If you’re speaking with your angels, you want your angels to declare themselves unequivocally. 

You want something undeniably certain and personal so that you can know it is your angels — just like the signs we ask of God. 


Angels, wow . . . did you get that off the Internet?


OK, that’s getting better. 


Now we’re talking angelic hosts .. . .

But the angels don’t speak like that, not my angels that day. It’s only natural to want undeniable proof, but it’s not the way of this existence.

Through angel whisperer Brian Reekers — whom we’d heard of through Peg (featured in The infectious explorer) — here’s what the angels had to say:

Put the binoculars down, don’t be looking so far down the road. The future has not yet been chosen. 

Be in the moment. You will find peace there. 

Time to let go of fear . .
(but fear is my friend and companion of the past three years, I heard myself say, couldn’t I let go of . . . gluttony?)

Know you will be guided every step of the way. 

Choose to know, it is powerful.
I think . . . 
I believe . . .
I know . . . 
Choosing to know contains the most power. 

Don’t worry, the angels have got your back! 

Be aware of signs, like finding coins — that’s them letting you know they’re there. It’s like leaving breadcrumbs along the path to remind you. 

Learn to listen with your heart. It’s your head that lives in fear. 

View your business as saved already —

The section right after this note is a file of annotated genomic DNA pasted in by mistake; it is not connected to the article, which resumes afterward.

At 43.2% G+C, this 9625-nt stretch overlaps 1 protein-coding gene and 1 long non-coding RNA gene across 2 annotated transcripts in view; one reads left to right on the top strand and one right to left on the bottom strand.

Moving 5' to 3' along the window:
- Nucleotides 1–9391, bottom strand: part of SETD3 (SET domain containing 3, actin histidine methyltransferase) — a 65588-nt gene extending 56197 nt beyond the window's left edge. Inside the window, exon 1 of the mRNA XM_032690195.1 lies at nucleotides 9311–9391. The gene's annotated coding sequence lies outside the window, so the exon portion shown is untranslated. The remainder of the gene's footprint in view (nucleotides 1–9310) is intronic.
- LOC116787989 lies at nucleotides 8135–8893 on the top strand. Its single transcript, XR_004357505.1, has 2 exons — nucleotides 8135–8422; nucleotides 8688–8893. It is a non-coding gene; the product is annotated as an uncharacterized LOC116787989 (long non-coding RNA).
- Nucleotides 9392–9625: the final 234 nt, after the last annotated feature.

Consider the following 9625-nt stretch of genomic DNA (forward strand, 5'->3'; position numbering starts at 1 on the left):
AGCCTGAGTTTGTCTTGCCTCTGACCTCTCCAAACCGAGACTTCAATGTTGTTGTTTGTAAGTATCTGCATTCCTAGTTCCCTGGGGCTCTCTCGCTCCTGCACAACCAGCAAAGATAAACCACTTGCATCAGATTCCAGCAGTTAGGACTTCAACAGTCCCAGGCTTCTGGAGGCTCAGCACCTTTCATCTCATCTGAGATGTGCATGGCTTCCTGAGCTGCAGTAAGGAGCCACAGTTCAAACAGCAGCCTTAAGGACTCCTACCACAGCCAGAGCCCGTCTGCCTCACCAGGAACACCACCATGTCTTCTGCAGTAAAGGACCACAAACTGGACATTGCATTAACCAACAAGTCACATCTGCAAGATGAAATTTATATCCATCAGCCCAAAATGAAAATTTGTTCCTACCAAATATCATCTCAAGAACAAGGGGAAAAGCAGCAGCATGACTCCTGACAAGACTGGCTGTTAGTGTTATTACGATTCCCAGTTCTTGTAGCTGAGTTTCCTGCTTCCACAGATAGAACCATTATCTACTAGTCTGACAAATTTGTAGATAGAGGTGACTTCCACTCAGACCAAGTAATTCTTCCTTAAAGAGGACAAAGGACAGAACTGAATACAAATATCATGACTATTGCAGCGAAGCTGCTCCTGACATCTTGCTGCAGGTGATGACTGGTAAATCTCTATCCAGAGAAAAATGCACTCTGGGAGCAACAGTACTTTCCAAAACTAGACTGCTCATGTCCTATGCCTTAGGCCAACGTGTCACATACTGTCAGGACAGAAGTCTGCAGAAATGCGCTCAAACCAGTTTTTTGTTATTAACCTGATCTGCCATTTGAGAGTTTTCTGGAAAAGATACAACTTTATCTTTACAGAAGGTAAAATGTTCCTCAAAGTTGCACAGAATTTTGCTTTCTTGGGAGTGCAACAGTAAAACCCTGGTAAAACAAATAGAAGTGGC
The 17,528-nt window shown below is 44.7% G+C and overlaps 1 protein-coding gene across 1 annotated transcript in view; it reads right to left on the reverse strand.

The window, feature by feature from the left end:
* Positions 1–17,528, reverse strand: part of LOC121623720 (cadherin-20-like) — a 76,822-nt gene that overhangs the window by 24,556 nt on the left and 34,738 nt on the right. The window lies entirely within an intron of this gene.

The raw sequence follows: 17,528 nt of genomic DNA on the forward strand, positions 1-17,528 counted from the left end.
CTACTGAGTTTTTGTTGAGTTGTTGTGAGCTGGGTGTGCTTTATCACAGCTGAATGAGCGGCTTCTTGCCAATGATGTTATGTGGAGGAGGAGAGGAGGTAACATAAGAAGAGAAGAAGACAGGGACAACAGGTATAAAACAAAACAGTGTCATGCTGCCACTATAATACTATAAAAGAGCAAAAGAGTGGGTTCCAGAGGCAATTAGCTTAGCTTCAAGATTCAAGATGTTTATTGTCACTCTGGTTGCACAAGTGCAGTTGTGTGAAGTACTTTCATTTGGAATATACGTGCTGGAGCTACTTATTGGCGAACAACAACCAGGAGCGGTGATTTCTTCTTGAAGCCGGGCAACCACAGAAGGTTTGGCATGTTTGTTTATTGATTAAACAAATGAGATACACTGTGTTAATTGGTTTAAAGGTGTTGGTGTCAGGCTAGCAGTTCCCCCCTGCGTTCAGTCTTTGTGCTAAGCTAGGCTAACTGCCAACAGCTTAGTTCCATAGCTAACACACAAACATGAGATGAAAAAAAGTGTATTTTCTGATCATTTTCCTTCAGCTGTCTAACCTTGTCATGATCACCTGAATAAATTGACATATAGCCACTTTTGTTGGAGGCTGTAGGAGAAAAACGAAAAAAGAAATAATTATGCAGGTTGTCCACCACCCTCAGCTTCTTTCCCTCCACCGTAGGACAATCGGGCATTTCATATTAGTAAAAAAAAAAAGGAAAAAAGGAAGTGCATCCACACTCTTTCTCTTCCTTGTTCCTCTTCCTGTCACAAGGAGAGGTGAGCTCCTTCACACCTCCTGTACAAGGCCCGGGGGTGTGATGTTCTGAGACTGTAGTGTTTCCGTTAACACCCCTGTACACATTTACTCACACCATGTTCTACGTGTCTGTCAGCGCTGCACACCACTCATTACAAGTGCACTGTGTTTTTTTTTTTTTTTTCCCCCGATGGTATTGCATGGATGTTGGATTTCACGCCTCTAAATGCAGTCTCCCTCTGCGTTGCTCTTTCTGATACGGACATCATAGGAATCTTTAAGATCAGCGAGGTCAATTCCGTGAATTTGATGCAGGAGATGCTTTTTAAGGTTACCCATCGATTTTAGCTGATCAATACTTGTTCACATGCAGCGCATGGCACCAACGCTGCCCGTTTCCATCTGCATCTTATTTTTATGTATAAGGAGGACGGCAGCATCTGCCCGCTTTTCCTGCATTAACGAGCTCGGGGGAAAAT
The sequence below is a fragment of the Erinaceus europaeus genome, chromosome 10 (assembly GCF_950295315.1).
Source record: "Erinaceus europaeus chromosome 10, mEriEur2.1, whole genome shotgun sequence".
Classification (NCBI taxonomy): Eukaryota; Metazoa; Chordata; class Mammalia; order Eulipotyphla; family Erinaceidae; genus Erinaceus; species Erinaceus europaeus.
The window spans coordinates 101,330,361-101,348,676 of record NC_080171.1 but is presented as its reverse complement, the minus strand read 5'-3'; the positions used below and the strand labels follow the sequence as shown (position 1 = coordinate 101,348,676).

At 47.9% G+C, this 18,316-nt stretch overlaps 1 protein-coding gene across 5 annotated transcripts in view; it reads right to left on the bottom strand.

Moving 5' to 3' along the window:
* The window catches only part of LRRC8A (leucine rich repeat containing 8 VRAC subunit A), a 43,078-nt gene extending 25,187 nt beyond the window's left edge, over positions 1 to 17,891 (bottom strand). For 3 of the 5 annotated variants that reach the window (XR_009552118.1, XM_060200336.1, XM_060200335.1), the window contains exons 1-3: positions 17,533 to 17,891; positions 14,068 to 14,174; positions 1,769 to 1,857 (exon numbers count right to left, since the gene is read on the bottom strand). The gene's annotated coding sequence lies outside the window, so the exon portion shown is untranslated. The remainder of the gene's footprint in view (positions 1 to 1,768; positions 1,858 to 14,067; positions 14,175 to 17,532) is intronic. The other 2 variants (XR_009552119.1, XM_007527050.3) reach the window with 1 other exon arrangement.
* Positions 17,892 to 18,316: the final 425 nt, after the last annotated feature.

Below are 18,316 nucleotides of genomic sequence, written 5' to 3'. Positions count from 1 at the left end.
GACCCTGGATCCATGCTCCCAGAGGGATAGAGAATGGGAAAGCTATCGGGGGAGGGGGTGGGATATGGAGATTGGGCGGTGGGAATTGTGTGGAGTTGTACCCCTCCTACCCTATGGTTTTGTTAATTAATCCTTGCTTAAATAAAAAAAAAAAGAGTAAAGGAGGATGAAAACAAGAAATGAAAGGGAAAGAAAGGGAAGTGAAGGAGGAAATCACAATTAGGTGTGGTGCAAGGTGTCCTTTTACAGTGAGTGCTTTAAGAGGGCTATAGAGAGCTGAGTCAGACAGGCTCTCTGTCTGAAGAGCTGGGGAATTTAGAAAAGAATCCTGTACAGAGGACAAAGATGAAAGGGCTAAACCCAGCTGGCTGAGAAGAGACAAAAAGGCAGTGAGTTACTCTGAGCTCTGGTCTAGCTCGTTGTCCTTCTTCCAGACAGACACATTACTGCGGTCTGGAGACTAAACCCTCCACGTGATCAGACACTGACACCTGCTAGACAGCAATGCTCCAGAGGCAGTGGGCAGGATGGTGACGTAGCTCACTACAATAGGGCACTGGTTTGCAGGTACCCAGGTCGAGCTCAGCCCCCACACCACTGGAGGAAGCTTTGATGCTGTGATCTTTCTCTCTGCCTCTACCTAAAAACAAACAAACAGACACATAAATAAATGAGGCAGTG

See it as you want it to be — just a few minutes, start the day with that. Sit quietly and see it as you want to see it. 

You would benefit greatly by finding ways to connect throughout the day — Take two minutes whenever you can. Call in the angels if needed. 

Question: How to get there faster (creative income)? 

You already know. You could go for it exclusively, give everything else up to make it happen. But that would cause too much distraction in your life to do that. 

Writing is your soul work. 

The business is the business. 

What you’re doing with Freaky Beautiful is why you showed up. 

Ease into it, it will come to be and will gradually become your primary focus in time. 

Be patient with the process. 

You are going in the right direction. 

Someone might buy the gallery down the road. 

Focus on the blessing of the non-monetary abundance in your life. 

Family space — you are creating a bubble of safety for Zane to become who he needs to be in the world, with your loving environment. 

And finally: 

Remember you’re absolutely perfect as you are.  

Right now. 


You too can Angel Up through Brian Reekers of Angelic Intuition.



What do Abraham Lincoln’s premonitions hint at?

Famously, Abraham Lincoln had premonitions of his own death.  

The first occurred when gazing in a mirror in his Illinois home, not long after first being elected President. He saw, or imagined he saw, his reflection twice. The first as he expected, alive, healthy, natural; the second image seemed to be a lifeless version of himself. It so startled him that he rose and took a walk.

Lincoln interpreted this waking vision to mean he would serve twice as president, but would not live through the second term.